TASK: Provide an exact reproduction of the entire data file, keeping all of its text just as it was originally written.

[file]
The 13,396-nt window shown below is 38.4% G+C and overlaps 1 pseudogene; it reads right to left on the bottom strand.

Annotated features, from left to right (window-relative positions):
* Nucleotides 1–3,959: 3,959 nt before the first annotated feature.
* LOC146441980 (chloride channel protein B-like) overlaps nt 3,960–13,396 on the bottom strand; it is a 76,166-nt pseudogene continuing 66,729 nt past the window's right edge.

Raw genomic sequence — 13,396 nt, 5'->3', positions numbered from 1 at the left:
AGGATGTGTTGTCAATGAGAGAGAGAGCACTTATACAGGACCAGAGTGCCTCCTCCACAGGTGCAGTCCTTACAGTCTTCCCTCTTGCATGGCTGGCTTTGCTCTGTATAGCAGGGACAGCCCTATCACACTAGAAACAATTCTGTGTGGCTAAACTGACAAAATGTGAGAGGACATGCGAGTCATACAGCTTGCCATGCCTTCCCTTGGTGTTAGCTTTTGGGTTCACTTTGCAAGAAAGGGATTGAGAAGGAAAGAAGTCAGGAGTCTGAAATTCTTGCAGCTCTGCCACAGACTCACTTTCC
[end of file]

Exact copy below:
The 13,396-nt window shown below is 38.4% G+C and overlaps 1 pseudogene; it reads right to left on the bottom strand.

Annotated features, from left to right (window-relative positions):
* Nucleotides 1–3,959: 3,959 nt before the first annotated feature.
* LOC146441980 (chloride channel protein B-like) overlaps nt 3,960–13,396 on the bottom strand; it is a 76,166-nt pseudogene continuing 66,729 nt past the window's right edge.

Raw genomic sequence — 13,396 nt, 5'->3', positions numbered from 1 at the left:
AGGATGTGTTGTCAATGAGAGAGAGAGCACTTATACAGGACCAGAGTGCCTCCTCCACAGGTGCAGTCCTTACAGTCTTCCCTCTTGCATGGCTGGCTTTGCTCTGTATAGCAGGGACAGCCCTATCACACTAGAAACAATTCTGTGTGGCTAAACTGACAAAATGTGAGAGGACATGCGAGTCATACAGCTTGCCATGCCTTCCCTTGGTGTTAGCTTTTGGGTTCACTTTGCAAGAAAGGGATTGAGAAGGAAAGAAGTCAGGAGTCTGAAATTCTTGCAGCTCTGCCACAGACTCACTTTCC